Facebook Apologizes For Censoring Breast Cancer Awareness Video

Facebook has been involved once again in a huge controversy after it blocked and removed a breast cancer awareness video posted in Sweden, deeming the images offensive. This action resulted in a scandalous censorship row that ended with the social networking giant apologizing for its actions.

Controversial Video Was Informational

The video was published by the Swedish Cancer Society, in which it was displayed animated figures of women with circle-shaped breasts, explaining how to check for suspicious lumps in order to detect and treat the terrible disease on time. According to The Guardian, the organization revealed that Facebook´s explanation for the deletion was that social network prohibited marketing ads about sex products.

"We're very sorry, our team processes millions of advertising images each week, and in some instances we incorrectly prohibit ads. This image does not violate our ad policies. We apologise for the error and have let the advertiser know we are approving their ads," a Facebook spokeswoman told the media during its apology.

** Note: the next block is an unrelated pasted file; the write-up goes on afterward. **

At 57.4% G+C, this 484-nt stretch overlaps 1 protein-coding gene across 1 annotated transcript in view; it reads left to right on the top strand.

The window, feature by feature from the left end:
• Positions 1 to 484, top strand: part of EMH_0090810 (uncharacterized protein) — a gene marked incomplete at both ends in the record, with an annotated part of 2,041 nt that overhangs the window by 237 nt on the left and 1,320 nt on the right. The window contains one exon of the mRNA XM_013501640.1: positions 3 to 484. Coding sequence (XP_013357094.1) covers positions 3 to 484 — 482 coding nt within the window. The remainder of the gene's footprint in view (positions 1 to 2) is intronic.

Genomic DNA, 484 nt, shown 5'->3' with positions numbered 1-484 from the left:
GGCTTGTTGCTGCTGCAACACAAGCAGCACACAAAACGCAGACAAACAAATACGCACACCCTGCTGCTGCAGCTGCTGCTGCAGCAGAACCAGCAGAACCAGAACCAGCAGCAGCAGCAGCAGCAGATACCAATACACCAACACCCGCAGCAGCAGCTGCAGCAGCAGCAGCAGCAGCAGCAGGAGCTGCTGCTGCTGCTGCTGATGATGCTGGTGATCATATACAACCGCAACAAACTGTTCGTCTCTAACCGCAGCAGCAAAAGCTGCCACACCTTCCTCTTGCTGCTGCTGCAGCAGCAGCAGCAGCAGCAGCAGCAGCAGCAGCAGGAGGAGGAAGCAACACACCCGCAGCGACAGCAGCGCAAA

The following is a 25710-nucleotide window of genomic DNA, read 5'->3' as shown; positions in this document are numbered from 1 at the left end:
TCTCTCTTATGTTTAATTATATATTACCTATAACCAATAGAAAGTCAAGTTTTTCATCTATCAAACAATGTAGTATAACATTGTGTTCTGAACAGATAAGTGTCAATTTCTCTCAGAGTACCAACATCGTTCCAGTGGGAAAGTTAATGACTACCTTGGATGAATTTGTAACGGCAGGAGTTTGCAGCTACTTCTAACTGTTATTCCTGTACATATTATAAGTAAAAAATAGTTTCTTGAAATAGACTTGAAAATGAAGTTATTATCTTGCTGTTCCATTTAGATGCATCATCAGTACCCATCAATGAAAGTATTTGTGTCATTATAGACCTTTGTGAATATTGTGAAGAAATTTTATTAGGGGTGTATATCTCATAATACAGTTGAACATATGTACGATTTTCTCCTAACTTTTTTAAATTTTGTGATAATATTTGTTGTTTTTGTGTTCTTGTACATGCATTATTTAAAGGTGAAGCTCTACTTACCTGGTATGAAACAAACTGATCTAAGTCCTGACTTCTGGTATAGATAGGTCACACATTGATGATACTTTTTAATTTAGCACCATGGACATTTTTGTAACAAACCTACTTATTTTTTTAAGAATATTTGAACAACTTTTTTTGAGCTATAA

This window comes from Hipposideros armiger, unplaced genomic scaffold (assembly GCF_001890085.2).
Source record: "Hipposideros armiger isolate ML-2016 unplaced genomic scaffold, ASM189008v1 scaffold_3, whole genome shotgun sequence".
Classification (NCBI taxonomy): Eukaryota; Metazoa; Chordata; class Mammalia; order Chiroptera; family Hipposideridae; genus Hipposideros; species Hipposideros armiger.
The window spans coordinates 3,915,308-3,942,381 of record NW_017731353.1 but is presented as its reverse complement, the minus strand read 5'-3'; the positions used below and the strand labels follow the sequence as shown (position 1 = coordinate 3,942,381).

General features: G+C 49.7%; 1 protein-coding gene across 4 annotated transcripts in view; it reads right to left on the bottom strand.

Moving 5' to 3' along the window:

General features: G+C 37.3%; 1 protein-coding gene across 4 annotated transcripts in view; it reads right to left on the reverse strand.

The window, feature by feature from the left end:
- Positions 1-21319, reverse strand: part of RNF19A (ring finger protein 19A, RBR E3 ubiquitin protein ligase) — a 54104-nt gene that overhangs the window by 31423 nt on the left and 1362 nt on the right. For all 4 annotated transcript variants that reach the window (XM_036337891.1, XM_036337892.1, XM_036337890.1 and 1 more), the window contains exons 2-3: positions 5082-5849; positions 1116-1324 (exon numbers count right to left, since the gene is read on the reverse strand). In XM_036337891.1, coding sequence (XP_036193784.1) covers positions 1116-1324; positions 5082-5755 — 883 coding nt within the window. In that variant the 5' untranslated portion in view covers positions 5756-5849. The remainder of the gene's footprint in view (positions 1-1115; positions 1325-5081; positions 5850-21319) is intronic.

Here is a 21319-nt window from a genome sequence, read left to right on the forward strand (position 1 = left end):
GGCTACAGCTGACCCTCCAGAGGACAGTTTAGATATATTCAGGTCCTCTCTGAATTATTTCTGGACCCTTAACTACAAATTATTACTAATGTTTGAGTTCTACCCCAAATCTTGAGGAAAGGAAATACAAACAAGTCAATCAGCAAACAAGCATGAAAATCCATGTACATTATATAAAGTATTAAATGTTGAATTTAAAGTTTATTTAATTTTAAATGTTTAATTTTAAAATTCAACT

Facebook´s Previous Censoring Scandals

The cancer group, Cancerfonden, responded to Facebook with an open letter in which it was explained not only that their only task was to disseminate information about this disease, but also how they managed to worked out a creative way to get round the social media restrictions.

"We understand that you have to have rules about the content published on your platform. But you must also understand that one of our main tasks is to disseminate important information about cancer - in this case breast cancer," Cencerfonden stated.

"After trying to meet your control for several days without success, we have now come up with a solution that will hopefully make you happy: Two pink squares! This cannot possibly offend you, or anyone. Now we can continue to spread our important breast school without upsetting you."

According to The Telegraph, this is the second censorship scandal that Facebook is facing in a very short period, since the social media removed in September the Pulitzer prize-winning photograph of the naked nine-year-old Kim Phuc, fleeing a napalm attack during the Vietnam war.

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